THE MAYOR and the police commissioner issued their edict from the loneliest corner in town yesterday: somewhere between a rock and a hard place.

It was the only middle ground anyone occupied after Commissioner Charles Ramsey disciplined eight of the 19 officers shown taking part in a May 5 videotaped beating of three suspects who fled from a shooting scene in the 3700 block of North 2nd street.

By executive order, Ramsey fired four outright, demoted one from sergeant to patrolman and hit three others with transfers and disciplinary suspensions of varying durations.

Compared to the internal turmoil that often attends these allegations of police abuse, the commissioner's actions were both swift and decisive.

So too were the reactions of rank-and-file police officers and an outraged group of protesters, including the mother of one of the beating victims.

Depending on which side of the thin blue line you stood, it was either a rush to judgment or too little, too late.

A band of protesters from the local chapter of the Rev. Al Sharpton's National Action Network waved signs and shouted insults at Mayor Nutter's vehicle as he sped away from the news conference.

"Thugs in uniform, that's what they are," the group shouted to passing motorists.

"It's not enough," said Leomia Dyches, whose son Dwayne was one of the three suspects who Ramsey said had been beaten and kicked, even after they were handcuffed. "We want them all fired."

"It looks like a rush to judgment," John McNesby, president of the city's Fraternal Order of Police chapter, told me an hour later. "They could have been taken off the street pending the outcome of a full investigation."

Domelights.com, a pro-police gripe site, crackled with caustic comments urging everything from a sickout to calls for cops to look the other way as they patrol crime-ridden neighborhoods.

So it went. Protesters and police took up customary positions on opposite sides of the chasm as the mayor and the commissioner slow-roasted in the heat from both sides of the great divide.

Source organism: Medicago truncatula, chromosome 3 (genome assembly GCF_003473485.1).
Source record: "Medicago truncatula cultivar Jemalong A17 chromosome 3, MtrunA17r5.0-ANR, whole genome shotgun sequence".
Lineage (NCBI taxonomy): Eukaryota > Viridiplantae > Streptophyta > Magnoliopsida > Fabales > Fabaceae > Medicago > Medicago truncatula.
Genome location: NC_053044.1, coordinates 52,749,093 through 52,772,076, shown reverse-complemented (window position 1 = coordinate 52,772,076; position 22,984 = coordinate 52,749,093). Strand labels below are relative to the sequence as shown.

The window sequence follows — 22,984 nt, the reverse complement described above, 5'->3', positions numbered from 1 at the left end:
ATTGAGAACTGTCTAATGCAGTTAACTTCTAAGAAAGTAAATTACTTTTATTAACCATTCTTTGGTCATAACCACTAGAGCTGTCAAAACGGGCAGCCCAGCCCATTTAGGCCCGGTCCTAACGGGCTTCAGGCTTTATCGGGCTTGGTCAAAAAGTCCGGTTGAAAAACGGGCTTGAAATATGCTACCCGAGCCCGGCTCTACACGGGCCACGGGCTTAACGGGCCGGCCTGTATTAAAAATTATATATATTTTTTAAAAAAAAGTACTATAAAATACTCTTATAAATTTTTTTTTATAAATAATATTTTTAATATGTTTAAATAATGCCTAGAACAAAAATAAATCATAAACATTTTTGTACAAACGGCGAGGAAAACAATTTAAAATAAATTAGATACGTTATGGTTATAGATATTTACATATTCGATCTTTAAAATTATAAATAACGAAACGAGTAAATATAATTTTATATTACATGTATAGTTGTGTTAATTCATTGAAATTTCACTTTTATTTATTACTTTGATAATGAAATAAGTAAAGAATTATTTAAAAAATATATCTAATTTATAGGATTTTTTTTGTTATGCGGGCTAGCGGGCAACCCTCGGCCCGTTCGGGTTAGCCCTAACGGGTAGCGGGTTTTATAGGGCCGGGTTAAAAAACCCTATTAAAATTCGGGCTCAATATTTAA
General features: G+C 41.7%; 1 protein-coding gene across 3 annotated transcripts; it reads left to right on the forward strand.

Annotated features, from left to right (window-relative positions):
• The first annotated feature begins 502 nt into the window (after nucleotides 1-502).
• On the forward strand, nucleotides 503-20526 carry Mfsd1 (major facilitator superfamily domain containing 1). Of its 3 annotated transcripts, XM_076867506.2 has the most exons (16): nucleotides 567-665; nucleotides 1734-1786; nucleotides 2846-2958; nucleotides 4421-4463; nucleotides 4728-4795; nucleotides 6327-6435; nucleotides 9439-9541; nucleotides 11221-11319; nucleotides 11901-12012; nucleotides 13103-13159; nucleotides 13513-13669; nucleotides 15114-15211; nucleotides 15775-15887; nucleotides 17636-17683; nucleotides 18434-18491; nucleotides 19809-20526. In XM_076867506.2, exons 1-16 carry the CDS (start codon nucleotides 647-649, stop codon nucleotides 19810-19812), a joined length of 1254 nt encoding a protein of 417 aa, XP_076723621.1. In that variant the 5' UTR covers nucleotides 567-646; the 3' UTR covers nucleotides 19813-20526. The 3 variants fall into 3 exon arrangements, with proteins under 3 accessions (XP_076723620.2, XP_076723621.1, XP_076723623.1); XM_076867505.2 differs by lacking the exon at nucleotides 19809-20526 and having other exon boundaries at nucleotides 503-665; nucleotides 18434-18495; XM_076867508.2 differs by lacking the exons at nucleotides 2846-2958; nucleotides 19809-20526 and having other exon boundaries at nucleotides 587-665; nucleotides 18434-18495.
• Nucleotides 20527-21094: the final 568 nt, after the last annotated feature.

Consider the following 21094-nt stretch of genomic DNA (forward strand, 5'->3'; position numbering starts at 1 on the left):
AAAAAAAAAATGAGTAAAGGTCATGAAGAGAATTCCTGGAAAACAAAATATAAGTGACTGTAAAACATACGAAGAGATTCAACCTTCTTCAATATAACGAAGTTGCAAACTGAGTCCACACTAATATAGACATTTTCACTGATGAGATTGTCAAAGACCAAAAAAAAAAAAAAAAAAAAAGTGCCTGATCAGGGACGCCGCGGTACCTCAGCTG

Neither side can be as certain as they claim to be about whether these officers received justice yesterday. But there was clearly no justice in what happened on the street that night.

The Fox 29 videotape clearly shows several officers in a heated frenzy beating and kicking the three suspects as they lay on the ground. You won't find this in any police manual in the free world.

The commissioner said he and his cadre reviewed an enhanced version of the tape repeatedly to determine whether the actions of the arresting officers "were within policy guidelines or outside." They found that 10 of the officers either acted in compliance with police procedures or had no physical contact with the suspects, Dyches, 24; Brian Hall, 23, and Pete Hopkins, 19.

"We take these matters very very seriously," Nutter said. "This action represents our efforts to ensure that officers and the public understand what is acceptable and, more importantly, unacceptable."

Nutter and Ramsey may be coming to an understanding, too. In a town that can polarize quickly around incidents of alleged police abuse, they have just placed themselves under intense surveillance from zealots on both sides of the divide.

Some think anything the good guys do to the bad guys is justified. Others see police as an army of occupation in their neighborhoods. Both will now view Nutter and Ramsey as politicians who place public sentiment above justice. It will be a recurrent nightmare as the trial of the three suspects parallel the criminal investigations of the police.

Ultimately, the policemen will have their cases heard by an "independent" arbiter. If that follows the usual script, they will be exonerated. "We win about 90 percent in arbitration," McNesby said. "It's not always what it looks like."

Maybe not. But when you're looking from between a rock and a hard place, it looks like more than the mayor and the commissioner should tolerate. *

Send e-mail to smithel@phillynews.com or call 215-854-2512. For recent columns: http://go.philly.com/smith